In fact, this was why Chairman Greenspan was telling Congress about one-year forwards in the first place. He famously called it a “conundrum” in trying to explain himself because the bond market, including mortgages, was mostly ignoring the Fed’s rate hikes at that very same time.
As it turns out, policy rate hikes at most influence some of the Treasury market in the short run. They never tell you that part.
Instead of controlling and manipulating the entire credit market directly, the theory is counting on the public to simply believe that it can and does (despite, obviously, all the evidence conclusively demonstrating otherwise; not just 2005 but again a few years ago in 2018-19), reinforced by school theory and an overly compliant media environment.
If you think the Fed is “tightening” because of its own limited rate hikes, then officials hope you’ll act on that belief, altering your own activities. If enough people believe then it maybe becomes a self-fulfilling prophecy.
The Treasury market, on the other hand, is telling you, right now, not only is this nonsense, it wouldn’t even be the right course of action even if rate hikes were a real thing. Credit markets aren’t afraid of uncontrolled inflation in 2022; bonds have already priced that out of the picture just like 2005 and 2018.
That’s the last part here. As you can plainly see on the chart above, the Fed ends up joining markets as rates eventually go down! Rather than control finance and economy, as everyone is told, the FOMC ends up following what are independently established, far more useful perceptions about reality.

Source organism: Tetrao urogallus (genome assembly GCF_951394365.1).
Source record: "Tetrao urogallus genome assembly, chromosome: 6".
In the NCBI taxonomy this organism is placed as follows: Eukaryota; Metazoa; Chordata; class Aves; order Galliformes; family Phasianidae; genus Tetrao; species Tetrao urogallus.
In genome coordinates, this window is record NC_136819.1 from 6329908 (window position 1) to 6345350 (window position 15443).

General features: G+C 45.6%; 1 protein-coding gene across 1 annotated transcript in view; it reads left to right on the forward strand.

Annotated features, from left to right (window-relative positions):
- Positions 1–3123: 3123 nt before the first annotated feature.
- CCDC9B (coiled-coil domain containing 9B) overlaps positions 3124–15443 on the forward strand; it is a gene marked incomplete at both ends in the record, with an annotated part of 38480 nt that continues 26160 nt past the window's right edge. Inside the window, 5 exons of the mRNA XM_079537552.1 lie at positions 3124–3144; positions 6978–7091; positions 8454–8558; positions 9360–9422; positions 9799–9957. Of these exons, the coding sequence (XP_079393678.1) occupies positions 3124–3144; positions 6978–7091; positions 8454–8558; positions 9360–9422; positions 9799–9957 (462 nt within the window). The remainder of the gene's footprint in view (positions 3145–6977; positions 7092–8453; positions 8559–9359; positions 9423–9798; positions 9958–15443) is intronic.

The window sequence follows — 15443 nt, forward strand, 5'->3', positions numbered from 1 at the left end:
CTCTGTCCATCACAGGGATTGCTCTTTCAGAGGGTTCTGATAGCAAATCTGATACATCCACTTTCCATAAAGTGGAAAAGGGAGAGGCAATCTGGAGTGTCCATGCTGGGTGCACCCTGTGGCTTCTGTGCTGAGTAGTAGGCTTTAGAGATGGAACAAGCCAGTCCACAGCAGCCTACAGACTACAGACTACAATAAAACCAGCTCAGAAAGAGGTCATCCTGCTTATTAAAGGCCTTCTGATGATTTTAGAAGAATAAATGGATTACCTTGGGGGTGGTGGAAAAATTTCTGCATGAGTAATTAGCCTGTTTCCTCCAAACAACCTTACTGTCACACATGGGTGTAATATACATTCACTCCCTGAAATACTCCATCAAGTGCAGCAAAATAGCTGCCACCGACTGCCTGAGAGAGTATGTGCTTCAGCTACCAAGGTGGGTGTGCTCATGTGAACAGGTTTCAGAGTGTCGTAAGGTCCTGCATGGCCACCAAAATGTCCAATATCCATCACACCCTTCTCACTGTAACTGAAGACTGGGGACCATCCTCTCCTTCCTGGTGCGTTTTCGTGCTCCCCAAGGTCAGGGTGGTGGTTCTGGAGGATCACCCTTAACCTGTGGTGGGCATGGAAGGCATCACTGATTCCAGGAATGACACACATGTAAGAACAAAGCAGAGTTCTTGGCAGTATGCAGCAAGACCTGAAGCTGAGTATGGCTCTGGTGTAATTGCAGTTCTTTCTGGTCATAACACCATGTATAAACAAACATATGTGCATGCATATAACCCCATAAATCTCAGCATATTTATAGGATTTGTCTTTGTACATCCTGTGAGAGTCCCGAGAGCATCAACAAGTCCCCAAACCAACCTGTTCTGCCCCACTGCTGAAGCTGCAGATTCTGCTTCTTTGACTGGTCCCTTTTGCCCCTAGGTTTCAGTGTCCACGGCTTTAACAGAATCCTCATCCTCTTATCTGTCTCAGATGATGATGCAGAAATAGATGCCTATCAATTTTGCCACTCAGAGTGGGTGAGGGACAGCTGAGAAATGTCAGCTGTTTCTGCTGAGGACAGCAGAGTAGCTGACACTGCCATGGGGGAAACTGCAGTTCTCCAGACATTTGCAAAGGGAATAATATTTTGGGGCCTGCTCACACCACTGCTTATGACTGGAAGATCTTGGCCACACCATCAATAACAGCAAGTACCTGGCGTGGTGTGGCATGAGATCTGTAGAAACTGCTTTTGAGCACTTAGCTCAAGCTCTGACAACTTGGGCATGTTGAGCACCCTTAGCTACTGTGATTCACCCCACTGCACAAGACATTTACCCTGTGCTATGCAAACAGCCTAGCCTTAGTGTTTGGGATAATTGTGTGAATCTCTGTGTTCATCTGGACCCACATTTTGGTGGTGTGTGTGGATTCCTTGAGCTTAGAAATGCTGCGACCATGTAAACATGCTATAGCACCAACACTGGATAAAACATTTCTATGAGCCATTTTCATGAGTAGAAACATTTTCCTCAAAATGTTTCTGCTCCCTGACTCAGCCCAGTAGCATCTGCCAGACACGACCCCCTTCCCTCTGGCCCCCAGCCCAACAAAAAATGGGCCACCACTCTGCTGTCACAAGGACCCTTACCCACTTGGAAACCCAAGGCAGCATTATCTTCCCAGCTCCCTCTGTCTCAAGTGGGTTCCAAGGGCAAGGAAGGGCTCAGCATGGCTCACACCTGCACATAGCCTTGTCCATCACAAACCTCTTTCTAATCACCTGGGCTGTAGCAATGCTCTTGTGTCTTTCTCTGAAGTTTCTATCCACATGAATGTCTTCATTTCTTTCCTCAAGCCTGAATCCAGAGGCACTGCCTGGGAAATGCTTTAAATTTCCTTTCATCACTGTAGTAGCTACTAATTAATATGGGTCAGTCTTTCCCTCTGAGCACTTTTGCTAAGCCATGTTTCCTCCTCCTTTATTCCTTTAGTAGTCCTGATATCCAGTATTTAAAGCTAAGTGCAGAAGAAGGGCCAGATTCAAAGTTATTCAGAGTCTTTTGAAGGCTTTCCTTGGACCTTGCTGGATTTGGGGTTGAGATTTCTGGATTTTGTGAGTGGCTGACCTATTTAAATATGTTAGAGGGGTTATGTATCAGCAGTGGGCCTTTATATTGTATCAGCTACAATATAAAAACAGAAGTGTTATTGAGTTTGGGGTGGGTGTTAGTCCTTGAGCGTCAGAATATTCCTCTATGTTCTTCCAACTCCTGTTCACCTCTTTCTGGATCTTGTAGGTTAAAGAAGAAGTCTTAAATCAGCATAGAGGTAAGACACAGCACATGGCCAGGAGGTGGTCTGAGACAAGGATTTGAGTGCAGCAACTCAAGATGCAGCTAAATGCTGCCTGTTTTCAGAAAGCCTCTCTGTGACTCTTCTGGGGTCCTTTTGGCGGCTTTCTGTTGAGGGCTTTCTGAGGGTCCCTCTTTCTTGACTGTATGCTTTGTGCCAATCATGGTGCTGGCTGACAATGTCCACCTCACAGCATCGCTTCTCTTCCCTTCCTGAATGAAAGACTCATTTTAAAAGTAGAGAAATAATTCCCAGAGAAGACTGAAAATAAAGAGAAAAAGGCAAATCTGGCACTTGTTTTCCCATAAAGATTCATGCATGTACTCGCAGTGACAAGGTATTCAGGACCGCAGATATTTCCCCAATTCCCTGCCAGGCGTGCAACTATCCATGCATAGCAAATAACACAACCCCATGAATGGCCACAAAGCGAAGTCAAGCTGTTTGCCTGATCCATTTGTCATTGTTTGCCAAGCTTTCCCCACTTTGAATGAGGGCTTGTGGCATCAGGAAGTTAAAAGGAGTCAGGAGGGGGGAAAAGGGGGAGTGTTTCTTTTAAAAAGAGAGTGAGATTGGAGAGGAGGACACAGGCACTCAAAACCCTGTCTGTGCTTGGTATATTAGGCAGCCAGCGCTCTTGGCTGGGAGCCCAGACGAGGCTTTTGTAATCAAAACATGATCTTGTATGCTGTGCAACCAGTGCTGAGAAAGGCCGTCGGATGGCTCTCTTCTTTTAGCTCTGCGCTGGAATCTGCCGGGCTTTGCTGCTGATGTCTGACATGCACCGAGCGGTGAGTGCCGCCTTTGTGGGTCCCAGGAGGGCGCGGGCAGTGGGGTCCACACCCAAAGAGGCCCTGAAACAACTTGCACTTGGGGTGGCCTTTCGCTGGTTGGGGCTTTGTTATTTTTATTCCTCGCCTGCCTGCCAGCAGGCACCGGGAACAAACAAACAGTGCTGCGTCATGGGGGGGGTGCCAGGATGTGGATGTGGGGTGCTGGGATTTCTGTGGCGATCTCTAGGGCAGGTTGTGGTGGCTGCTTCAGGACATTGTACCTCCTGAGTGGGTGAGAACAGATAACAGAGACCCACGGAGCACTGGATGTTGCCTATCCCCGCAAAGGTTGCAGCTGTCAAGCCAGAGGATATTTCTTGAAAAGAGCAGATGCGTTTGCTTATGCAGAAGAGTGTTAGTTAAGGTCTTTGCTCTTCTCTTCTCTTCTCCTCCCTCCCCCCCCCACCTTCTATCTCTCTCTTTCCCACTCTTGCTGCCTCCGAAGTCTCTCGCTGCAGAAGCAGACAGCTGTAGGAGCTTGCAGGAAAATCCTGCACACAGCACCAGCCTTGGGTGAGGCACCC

It becomes a conundrum only if you are Alan Greenspan, Ben Bernanke, or Jay Powell.
Taking the form of an inverted Treasury curve (along with other curves), consumers today who are being made to prepare for higher mortgage rates and credit costs will instead be left (again) unprepared for what markets are indicating is an already-high degree of confidence in a serious global downturn. Perhaps worse.
The good news, if you choose to see it this way, we aren’t very likely to need any rate hikes or higher credit costs in any form to get control of consumer prices. The bad news is why. The worse news is how the public will continue to be left in the dark about everything.
Views expressed in this article are the opinions of the author and do not necessarily reflect the views of The Epoch Times.